Tuesday, November 12, 2019

"In a Stand of Dying Trees" by Uprising Theatre Company at Off-Leash Art Box

In 2019, Uprising Theatre Company has been presenting plays around one of the most important and controversial issues in our country today - gun violence. The conclusion of this excellent and necessary series is an original play by Artistic Director Shannon TL Kearns. But In a Stand of Dying Trees, playing at Off-Leash Art Box through November 23, is not just a play about gun violence. It's also a play about transgender rights, about the conflict between urban and rural communities, about when to overlook differences in the interest of peaceful coexistence and when to have the uncomfortable conversations. It's not an easy play to watch, and doesn't offer any solutions, but what it does do, what Uprising always does with their work, is open up a conversation. Their community partners for this play are Moms Demand Action, an organization working to end gun violence, and Better Angels, which hosts workshops and conversations to depolarize America. This partnership, along with the discussions that Uprising hosts after every show, make In a Stand of Dying Trees not just a thought-provoking, timely, relevant play, but also, hopefully, a catalyst for real conversation and change.

In the first scene of the play we meet Ben (Jeff Miller) and Amanda (Maretta Zilic), who are enjoying life in the rural small town they moved to five years ago, although Ben more so than Amanda. The seemingly idyllic life, which includes Ben's buddy Joe (Mike Novak) from the factory, is disrupted with the arrival of community organizer Liam (Carey Morton), who has come from the city to help convince people to vote. It's no spoiler to say that Ben is charged with the murder of Joe; it's revealed in the first few minutes of the play. We see Ben on the stand, being questioned about his relationship with Joe, and Liam, and the events leading up to the shooting. We then watch the events play out. We know the sad ending of this tale, the play is about how these characters got to that point of violence, and what, if anything, could have prevented it.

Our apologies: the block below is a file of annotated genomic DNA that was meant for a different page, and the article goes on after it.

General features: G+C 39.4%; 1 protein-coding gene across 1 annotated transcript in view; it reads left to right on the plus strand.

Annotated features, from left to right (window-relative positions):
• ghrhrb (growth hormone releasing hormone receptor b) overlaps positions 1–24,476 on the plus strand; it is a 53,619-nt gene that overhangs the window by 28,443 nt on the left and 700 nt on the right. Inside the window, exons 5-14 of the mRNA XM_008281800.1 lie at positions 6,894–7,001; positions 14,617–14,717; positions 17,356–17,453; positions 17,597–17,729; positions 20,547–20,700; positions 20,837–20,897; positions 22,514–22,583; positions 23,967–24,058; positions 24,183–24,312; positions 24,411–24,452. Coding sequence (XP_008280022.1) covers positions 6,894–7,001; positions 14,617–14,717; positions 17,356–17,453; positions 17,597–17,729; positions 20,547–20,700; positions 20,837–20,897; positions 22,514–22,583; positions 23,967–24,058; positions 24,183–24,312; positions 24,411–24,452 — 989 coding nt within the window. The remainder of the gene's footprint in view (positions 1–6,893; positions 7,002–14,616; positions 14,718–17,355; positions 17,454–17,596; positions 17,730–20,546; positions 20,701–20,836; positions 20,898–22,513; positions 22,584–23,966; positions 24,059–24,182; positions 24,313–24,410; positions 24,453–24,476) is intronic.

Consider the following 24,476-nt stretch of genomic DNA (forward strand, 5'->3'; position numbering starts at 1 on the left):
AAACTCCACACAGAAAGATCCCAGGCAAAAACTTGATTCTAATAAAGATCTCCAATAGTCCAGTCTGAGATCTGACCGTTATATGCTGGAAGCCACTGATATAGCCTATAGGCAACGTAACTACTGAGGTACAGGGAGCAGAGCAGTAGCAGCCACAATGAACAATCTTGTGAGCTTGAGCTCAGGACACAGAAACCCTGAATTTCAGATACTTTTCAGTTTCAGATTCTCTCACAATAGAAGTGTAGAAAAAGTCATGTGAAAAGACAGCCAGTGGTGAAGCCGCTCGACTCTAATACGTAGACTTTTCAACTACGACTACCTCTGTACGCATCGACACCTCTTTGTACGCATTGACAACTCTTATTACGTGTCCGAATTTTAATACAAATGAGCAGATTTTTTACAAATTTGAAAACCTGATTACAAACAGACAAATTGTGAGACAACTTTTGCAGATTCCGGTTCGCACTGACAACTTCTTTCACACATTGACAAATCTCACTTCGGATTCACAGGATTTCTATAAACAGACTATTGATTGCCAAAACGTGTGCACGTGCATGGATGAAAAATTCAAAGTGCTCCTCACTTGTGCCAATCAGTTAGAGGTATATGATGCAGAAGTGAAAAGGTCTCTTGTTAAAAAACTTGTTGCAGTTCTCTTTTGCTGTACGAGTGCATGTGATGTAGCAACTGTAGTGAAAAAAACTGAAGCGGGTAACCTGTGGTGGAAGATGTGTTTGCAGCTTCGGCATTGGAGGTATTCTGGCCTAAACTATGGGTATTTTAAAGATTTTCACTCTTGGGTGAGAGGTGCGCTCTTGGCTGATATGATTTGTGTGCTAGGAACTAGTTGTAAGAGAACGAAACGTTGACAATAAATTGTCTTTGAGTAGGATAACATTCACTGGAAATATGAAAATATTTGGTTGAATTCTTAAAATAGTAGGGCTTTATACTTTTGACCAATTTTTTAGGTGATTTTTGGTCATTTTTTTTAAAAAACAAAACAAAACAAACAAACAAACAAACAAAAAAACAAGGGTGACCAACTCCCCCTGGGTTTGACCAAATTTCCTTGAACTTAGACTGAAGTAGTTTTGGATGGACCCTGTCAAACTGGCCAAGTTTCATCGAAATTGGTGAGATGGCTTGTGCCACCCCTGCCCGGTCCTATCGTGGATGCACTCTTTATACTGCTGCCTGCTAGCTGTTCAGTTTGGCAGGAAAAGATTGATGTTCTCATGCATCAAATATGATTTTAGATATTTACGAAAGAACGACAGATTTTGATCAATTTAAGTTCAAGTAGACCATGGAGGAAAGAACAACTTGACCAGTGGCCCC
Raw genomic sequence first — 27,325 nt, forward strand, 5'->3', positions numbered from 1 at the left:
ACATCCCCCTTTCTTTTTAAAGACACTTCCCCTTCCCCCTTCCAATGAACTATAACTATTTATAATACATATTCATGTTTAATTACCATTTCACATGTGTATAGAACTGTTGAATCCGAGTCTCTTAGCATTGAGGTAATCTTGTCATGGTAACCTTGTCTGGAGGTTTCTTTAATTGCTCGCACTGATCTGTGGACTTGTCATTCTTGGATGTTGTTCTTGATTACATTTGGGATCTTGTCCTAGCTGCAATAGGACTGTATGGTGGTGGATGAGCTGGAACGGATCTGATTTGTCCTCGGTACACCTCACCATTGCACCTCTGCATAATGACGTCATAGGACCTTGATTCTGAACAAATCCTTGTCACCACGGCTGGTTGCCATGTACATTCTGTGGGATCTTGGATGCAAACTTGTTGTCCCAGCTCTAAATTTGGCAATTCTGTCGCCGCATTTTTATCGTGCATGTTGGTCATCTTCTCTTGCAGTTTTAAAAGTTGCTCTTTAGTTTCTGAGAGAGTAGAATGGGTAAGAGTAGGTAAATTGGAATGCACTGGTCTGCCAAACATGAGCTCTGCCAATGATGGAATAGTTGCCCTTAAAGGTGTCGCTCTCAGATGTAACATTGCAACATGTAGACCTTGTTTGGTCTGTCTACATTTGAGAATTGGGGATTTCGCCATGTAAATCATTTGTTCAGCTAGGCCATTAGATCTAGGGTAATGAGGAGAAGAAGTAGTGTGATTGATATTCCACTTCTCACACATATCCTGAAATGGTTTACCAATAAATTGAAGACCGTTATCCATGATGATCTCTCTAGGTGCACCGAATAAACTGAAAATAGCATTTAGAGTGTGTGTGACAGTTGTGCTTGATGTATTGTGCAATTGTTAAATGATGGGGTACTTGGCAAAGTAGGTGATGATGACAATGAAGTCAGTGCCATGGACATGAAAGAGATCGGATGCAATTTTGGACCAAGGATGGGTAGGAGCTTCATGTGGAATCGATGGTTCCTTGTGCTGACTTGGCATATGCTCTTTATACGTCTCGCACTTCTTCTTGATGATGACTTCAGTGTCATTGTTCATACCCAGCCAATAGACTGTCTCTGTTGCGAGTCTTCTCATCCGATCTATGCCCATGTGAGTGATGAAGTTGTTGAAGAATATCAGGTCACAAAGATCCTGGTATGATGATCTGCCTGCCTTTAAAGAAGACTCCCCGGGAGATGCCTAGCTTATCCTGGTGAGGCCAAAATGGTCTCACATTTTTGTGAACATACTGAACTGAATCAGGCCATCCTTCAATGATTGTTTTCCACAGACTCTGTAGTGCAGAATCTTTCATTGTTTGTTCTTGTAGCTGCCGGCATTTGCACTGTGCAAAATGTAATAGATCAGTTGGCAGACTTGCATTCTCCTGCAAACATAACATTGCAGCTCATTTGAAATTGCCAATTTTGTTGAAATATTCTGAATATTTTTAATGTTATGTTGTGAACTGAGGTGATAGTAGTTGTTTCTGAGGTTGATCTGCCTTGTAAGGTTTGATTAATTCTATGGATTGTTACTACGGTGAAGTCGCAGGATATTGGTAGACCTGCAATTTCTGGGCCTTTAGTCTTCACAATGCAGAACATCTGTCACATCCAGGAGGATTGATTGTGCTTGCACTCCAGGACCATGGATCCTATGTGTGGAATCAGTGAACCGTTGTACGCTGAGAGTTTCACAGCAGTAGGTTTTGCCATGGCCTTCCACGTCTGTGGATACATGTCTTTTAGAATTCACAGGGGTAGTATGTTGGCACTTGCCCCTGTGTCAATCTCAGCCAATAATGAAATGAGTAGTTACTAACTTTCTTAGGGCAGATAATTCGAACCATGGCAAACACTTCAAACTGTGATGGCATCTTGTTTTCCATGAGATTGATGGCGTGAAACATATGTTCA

Ben (Jeff Miller) and Amanda (Maretta Zilic) on their porch
(photo courtesy of Uprising)
Liam is an out and proud transgender man whom Ben knows from the city, and he's afraid that Liam will spill the secret he's been keeping from the town - he is also transgender. Liam and Ben have some pretty heavy conversations about that, as well as the fact that Ben is a gun owner and hunter. They also get into it with Joe, a "nice guy" whose politics they don't agree with. Matters are further complicated when Liam convinces Amanda to go on strike with her fellow nurses to demand better treatment at the hospital where she works. This seemingly idyllic small town life is a cauldron of tension just waiting to explode.

All of these characters, brought to life with depth and humanity by the cast, feel empathetic at times and frustrating at other times, just like real people. The story plays out in a couple of locations represented by the rustic set (designed by Maggie Mae Sulentic, who also choreographed the realistic fight scenes) - Ben and Amanda's porch, the local bar, and a deer stand / witness stand. Thanks to the script, the performances, and director Emily England, the story feels grounded and real, and the intimate black box space gets us almost uncomfortably close to the tragic events of the play.

Uprising Theatre has been doing some great and important work this year. I admire how they partner with community organizations, host post-show discussions, and otherwise strive for their work to continue beyond just the performance space. I'm looking forward to seeing what they bring us next year. In the meantime, head to Off-Leash Art Box in South Minneapolis to witness theater in action.

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